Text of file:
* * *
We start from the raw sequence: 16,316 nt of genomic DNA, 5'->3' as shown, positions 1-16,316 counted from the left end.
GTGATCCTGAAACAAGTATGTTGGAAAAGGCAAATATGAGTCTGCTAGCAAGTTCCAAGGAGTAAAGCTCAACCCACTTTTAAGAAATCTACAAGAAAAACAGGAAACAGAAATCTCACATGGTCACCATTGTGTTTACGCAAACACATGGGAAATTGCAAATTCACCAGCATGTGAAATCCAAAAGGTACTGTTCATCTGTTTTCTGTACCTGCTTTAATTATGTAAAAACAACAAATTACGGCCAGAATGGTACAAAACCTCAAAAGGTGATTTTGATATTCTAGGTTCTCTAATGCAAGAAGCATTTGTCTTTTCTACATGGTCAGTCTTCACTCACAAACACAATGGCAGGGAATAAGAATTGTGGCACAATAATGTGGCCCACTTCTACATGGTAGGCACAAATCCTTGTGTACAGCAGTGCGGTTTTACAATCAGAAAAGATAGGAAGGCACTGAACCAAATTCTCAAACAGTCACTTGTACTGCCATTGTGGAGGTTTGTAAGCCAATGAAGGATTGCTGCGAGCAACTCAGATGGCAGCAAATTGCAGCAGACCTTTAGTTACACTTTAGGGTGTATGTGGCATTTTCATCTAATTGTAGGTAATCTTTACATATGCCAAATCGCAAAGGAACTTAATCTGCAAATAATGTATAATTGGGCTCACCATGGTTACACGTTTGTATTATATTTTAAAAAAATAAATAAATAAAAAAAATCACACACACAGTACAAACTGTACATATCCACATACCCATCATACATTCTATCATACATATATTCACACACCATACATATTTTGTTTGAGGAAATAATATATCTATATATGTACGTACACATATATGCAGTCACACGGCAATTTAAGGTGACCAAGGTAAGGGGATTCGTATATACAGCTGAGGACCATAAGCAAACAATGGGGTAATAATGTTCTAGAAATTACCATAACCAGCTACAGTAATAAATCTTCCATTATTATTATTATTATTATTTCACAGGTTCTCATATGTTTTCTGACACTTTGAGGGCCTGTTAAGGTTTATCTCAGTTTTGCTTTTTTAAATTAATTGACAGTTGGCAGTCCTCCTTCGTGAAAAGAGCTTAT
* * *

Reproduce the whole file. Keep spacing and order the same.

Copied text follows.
We start from the raw sequence: 16,316 nt of genomic DNA, 5'->3' as shown, positions 1-16,316 counted from the left end.
GTGATCCTGAAACAAGTATGTTGGAAAAGGCAAATATGAGTCTGCTAGCAAGTTCCAAGGAGTAAAGCTCAACCCACTTTTAAGAAATCTACAAGAAAAACAGGAAACAGAAATCTCACATGGTCACCATTGTGTTTACGCAAACACATGGGAAATTGCAAATTCACCAGCATGTGAAATCCAAAAGGTACTGTTCATCTGTTTTCTGTACCTGCTTTAATTATGTAAAAACAACAAATTACGGCCAGAATGGTACAAAACCTCAAAAGGTGATTTTGATATTCTAGGTTCTCTAATGCAAGAAGCATTTGTCTTTTCTACATGGTCAGTCTTCACTCACAAACACAATGGCAGGGAATAAGAATTGTGGCACAATAATGTGGCCCACTTCTACATGGTAGGCACAAATCCTTGTGTACAGCAGTGCGGTTTTACAATCAGAAAAGATAGGAAGGCACTGAACCAAATTCTCAAACAGTCACTTGTACTGCCATTGTGGAGGTTTGTAAGCCAATGAAGGATTGCTGCGAGCAACTCAGATGGCAGCAAATTGCAGCAGACCTTTAGTTACACTTTAGGGTGTATGTGGCATTTTCATCTAATTGTAGGTAATCTTTACATATGCCAAATCGCAAAGGAACTTAATCTGCAAATAATGTATAATTGGGCTCACCATGGTTACACGTTTGTATTATATTTTAAAAAAATAAATAAATAAAAAAAATCACACACACAGTACAAACTGTACATATCCACATACCCATCATACATTCTATCATACATATATTCACACACCATACATATTTTGTTTGAGGAAATAATATATCTATATATGTACGTACACATATATGCAGTCACACGGCAATTTAAGGTGACCAAGGTAAGGGGATTCGTATATACAGCTGAGGACCATAAGCAAACAATGGGGTAATAATGTTCTAGAAATTACCATAACCAGCTACAGTAATAAATCTTCCATTATTATTATTATTATTATTTCACAGGTTCTCATATGTTTTCTGACACTTTGAGGGCCTGTTAAGGTTTATCTCAGTTTTGCTTTTTTAAATTAATTGACAGTTGGCAGTCCTCCTTCGTGAAAAGAGCTTAT